Feridun Hamdullahpur attends HeForShe IMPACT 10x10x10 Parity Report Conference

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Feridun Hamdullahpur, president and vice chancellor of the University of Waterloo, attended the HeForShe IMPACT 10x10x10 conference and parity report launch Sept. 20 2016 at the United Nations Headquarters in New York City. Hamdullahpur, along with the other HeforShe advocates and education leaders reported their current implementations and future plans towards promoting gender equality at their respective universities.

HeForShe IMPACT 10x10x10, launched in 2015, aims to promote gender equality across major industries and institutions by attaining influential national leaders, executives, and educational leaders to create change and gender equality within their organizations. This movement should impact surrounding communities and various other institutions towards a more gender-equal mindset.

The conference began with an animated video summarizing how the organization came to fruition. The short video also emphasized how equality impacts all genders, and that by enforcing and spreading knowledge about gender equality, we will be able to live in a more gender-equal society in the near future.

Next, the director general of the United Nations Educational, Scientific and Cultural Organization, Irina Bokova, made a remark about how most of the participants in the conference were men, and that she would like to see more women in the future. She then went on to discuss the sustainable development goals, and her vision for girls to be prosperous in academia as well as in their future careers.

Emma Watson, UN Women Global Goodwill Ambassador and British actress, took the stage next. She talked about how her university experience made her into  who she is today. In contrast, she elaborated that universities have tendencies to perpetuate stereotypes especially when it comes to what women can study, and the diluted community of women in leadership roles. She concluded with, “students should leave university believing in, striving for, and expecting societies of true equality.”

University leaders spoke next about their current initiatives towards producing a more gender-equal institution, especially in the STEM fields, which are noticeably male dominated. They have noticed the difficulties that women face in different aspects of their lives that men don’t face. John J. DeGioia, president of Georgetown University in the United States, mentioned some of the ways he has gone about enforcing gender equality on campus such as the Georgetown Women’s Alliance. Paul Boyle, president and vice chancellor of the University of Leicester in the UK, said he wants to increase the amount of women that have professor roles at the university; and Samuel Stanley, president of Stony Brook University in the United States aims to remove obstacles for women from academia, research, and medicine.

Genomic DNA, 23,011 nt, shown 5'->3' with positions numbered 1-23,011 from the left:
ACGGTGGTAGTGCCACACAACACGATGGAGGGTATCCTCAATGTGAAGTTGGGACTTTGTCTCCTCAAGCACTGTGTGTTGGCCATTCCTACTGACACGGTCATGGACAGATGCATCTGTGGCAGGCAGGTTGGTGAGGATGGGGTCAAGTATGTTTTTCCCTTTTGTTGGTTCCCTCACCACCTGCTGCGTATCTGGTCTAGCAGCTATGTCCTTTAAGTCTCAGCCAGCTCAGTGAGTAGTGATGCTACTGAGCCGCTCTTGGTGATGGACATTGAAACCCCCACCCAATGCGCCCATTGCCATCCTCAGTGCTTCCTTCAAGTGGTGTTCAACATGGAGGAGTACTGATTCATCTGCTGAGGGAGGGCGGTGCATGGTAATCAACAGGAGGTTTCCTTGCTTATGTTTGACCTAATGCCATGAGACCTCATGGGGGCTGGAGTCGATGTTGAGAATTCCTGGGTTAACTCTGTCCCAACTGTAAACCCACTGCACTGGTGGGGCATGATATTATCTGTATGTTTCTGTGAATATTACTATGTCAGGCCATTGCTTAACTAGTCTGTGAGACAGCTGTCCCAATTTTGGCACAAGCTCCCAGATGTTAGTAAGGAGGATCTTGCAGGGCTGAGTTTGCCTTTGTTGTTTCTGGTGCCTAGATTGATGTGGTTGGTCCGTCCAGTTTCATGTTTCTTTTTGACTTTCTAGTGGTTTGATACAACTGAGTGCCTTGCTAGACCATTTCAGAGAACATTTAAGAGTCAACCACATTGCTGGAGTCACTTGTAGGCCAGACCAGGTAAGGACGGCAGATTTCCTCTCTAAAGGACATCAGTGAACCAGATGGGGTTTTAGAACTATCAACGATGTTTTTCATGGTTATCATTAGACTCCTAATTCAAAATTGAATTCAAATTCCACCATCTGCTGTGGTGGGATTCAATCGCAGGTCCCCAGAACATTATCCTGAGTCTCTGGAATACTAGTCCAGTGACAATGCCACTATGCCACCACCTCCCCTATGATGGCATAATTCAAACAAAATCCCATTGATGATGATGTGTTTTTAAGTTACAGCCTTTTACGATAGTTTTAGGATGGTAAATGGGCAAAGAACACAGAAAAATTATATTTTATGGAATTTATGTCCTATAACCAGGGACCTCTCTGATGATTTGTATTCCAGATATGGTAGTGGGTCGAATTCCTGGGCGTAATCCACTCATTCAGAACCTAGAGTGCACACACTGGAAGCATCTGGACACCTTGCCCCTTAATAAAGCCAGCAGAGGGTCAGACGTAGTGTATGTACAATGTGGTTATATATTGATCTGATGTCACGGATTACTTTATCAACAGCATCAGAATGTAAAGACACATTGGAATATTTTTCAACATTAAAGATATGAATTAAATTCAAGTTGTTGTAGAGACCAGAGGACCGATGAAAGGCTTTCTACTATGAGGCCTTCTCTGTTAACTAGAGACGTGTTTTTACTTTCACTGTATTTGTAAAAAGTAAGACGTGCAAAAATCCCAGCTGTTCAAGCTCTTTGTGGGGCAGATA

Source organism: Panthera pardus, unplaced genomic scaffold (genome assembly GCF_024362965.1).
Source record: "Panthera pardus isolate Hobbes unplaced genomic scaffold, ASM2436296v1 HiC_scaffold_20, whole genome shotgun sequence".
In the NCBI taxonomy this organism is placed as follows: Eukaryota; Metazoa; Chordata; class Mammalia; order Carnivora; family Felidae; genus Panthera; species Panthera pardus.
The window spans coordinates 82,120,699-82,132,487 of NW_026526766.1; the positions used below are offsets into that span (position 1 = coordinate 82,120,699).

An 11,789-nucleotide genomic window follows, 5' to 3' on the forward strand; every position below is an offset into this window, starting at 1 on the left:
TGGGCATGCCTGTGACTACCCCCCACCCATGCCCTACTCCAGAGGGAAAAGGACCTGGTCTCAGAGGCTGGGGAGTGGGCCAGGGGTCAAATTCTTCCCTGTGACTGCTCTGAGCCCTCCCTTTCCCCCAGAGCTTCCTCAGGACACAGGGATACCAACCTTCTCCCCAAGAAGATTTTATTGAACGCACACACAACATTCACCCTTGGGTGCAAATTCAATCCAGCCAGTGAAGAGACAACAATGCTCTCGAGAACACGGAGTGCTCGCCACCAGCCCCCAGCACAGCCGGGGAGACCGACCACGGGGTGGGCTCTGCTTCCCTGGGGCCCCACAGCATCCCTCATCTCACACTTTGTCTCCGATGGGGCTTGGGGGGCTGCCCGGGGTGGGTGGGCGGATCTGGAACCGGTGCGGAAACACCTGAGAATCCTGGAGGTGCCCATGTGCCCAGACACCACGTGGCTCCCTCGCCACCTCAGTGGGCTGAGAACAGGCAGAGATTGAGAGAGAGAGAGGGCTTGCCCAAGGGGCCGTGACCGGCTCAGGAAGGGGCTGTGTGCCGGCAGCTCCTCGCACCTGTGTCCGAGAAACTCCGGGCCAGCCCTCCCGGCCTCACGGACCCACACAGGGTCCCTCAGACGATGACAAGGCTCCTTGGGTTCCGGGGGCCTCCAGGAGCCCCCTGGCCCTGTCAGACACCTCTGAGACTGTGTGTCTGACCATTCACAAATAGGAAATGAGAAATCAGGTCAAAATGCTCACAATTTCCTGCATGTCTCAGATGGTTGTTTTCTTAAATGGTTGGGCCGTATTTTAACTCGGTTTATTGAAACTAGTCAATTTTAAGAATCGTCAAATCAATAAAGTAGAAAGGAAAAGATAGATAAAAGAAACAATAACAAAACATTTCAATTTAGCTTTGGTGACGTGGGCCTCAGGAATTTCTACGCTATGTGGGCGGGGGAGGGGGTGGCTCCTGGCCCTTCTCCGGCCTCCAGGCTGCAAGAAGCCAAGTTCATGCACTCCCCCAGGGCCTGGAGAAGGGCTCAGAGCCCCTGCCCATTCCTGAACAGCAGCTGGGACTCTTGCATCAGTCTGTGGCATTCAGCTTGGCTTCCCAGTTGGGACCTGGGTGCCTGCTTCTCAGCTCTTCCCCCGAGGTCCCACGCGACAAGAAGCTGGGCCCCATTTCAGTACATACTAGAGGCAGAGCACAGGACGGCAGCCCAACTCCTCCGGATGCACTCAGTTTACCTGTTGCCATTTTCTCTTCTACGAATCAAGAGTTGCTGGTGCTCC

Hamdullahpur said his goals are to increase the amount of females in the STEM disciplines, in terms of senior academic roles, faculty positions, and students.

“We believe that if we do this now, it will have long term benefits later on. This is the only way, we believe, to increase the share of women in those disciplines that will lead into a faculty position, and they will see that their career will be established better in those areas if we invest now.”

Hamdullahpur said he has been implementing his goal by creating the HeForShe IMPACT scholarships which began in 2015.

“We committed to $288,000, that is four years for every student so that we could put in place ongoing efforts to achieve comprehensive, long term, sustainable gender equality at our institutions.”

Six female individuals entering the STEM fields were awarded this scholarship in September 2015. The six winners were Anya Forestell studying physics and astronomy; Sally Hui studying mechatronics engineering; Sarah Muth pursuing mathematical physics; Joyce (Anqi) Yang who is in the computer science program; Jenny Ma in computer engineering; and Zhou Yu studying mathematics.

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